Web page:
Traveling Through History
Vasco da Gama/The 1970s
Vasco da Gama
According to "Britannica school", Portugal wanted to find a trade route to India to trade spices and other goods with the natives of the land. King Manuel I, the king of Portugal, hired a Portuguese explorer to find a safe trade route, locate India, and report back on his findings. He set sail in 1497 and said farewell to Portugal.
"Calvert" states that, the voyage was a long and painful experience. (Pages 31-51.) They headed south first and then they traveled west. A few months after they left Lisbon, though, da Gama's crew caught scurvy and it was tough to cure. Once that predicament was solved, they headed southeast and landed on the coast of Africa. They met natives who were herding sheep with oxen. They traded coral and some spices for an oxen. Da Gama's crew turned the oxen into a delicious meal and even had leftovers. Soon after they traded, da Gama sent one of his officers to follow the natives back to their village. So the officer followed them to their place of sanctuary, but after a couple hours or so, the officer came running out of the woods terrified. Da Gama wondered why, but right then, the natives came running out with bows and spears. Da Gama and his crew fled. They then sailed along the coast until they stopped at Mombasa and met the met some people beloved to be Christians. Da Gama was invited to come ashore by the king of Mombasa, but refused twice. Some Indian visitors said to not go ashore. They said whatever the king said did not come from goodwill. So in return da Gama held a king's messenger hostage until he got a navigator. The king, who had no other option, gave da Gama his navigator. Da Gama was impressed by how skilled the navigator was with his surroundings. Da Gama then released the hostages. He then set sail for India, the city of gold and jewels.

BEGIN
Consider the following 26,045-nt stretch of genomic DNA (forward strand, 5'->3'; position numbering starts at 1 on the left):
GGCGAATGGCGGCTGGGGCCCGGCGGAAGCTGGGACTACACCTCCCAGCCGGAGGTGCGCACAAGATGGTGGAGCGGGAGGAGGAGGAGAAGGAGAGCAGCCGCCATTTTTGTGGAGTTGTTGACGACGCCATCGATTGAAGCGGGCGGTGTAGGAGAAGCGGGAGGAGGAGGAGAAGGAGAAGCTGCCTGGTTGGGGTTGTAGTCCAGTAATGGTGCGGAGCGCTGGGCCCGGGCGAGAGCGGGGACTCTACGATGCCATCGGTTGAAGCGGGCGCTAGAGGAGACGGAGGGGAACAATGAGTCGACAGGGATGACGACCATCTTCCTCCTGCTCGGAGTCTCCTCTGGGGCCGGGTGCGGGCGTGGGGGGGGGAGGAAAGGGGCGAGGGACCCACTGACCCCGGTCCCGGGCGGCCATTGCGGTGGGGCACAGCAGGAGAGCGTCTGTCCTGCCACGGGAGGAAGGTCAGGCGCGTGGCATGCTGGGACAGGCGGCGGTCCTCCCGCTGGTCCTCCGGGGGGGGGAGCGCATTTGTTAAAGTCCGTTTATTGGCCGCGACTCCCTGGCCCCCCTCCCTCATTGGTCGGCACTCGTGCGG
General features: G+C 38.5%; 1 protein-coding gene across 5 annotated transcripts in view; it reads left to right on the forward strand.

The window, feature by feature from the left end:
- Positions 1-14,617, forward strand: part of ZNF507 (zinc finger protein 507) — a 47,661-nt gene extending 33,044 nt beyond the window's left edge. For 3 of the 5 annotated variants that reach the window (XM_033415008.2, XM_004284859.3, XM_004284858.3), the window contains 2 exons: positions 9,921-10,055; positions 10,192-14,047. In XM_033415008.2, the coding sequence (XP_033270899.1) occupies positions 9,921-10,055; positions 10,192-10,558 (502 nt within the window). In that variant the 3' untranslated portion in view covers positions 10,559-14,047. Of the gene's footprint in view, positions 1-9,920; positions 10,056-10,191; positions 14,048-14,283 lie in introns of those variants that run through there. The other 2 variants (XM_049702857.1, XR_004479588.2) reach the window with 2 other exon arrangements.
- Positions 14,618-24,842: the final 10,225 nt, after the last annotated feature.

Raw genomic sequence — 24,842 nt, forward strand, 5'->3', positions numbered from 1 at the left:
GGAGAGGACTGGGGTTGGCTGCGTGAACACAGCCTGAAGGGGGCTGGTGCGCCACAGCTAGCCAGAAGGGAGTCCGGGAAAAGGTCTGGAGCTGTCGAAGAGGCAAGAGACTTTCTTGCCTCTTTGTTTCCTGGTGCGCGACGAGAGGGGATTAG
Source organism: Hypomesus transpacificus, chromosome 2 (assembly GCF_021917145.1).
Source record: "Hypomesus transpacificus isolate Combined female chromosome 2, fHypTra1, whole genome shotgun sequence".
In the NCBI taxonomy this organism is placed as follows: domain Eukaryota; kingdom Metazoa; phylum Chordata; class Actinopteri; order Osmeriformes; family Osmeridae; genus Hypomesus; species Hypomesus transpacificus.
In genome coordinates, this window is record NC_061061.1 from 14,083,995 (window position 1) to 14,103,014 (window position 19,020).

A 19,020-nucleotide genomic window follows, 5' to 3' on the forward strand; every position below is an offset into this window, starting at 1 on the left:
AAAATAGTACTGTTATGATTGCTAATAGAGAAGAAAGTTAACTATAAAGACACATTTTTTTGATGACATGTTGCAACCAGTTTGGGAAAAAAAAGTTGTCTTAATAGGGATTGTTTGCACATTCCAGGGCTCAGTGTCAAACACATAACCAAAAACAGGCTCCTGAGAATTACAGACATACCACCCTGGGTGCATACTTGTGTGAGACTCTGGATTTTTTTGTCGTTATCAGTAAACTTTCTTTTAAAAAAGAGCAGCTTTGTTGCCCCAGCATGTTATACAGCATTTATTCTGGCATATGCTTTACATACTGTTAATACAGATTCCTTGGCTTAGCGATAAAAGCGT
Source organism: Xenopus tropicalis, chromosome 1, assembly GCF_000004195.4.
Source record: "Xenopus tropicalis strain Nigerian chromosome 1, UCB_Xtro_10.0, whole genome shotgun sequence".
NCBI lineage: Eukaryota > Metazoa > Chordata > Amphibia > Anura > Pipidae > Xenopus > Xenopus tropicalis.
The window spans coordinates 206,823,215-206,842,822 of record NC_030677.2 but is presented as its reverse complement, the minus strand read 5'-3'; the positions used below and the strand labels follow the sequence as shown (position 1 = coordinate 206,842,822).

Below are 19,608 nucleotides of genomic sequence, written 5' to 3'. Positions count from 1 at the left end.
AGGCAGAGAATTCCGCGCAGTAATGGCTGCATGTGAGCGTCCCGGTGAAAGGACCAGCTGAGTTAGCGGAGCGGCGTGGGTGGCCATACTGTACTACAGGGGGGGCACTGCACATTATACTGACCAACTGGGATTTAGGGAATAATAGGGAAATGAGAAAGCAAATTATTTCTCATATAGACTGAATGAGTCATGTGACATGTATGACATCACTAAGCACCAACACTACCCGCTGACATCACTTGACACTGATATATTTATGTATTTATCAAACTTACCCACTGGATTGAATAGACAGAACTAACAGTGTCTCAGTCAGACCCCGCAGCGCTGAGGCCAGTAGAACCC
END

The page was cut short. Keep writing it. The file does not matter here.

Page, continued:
On the evening of May 20, 1498 da Gama reached Calicut, India. When they were asked to dock da Gama moved farther away from shore. He said he didn't feel comfortable being asked to dock. The fleet was visited by the wali, or chief of police. They would escort da Gama to the king's palace. The king was ruled by a samorin, or lord of the sea. When da Gama entered the palace, the samorin asked why da Gama was there. He said his king sent him to find Christian rulers in India. The next day, da Gama gave the king gifts, but the king refused. The interpreter said the king was used to getting gold and jewels, even from lower class merchants. He was detained for two days and was finally let go. The ruler, though, decided that da Gama also unload all of his merchandise and "sell it ... to the best advantage." So da Gama went and unloaded all his goods. As da Gama was about to leave, he realized he had crew members still on leave. They were prisoners of the samorin. So da Gama captured messengers and held them hostage and demanded his crew be returned.
According to "CNN", the 1970s was a time of change for women. Women campaigned for equal rights in organizations called National Orginization for Women (NOW). Finally in 1972, congress passed the Equal Rights Amendment. This was a turning point for the life of every American woman.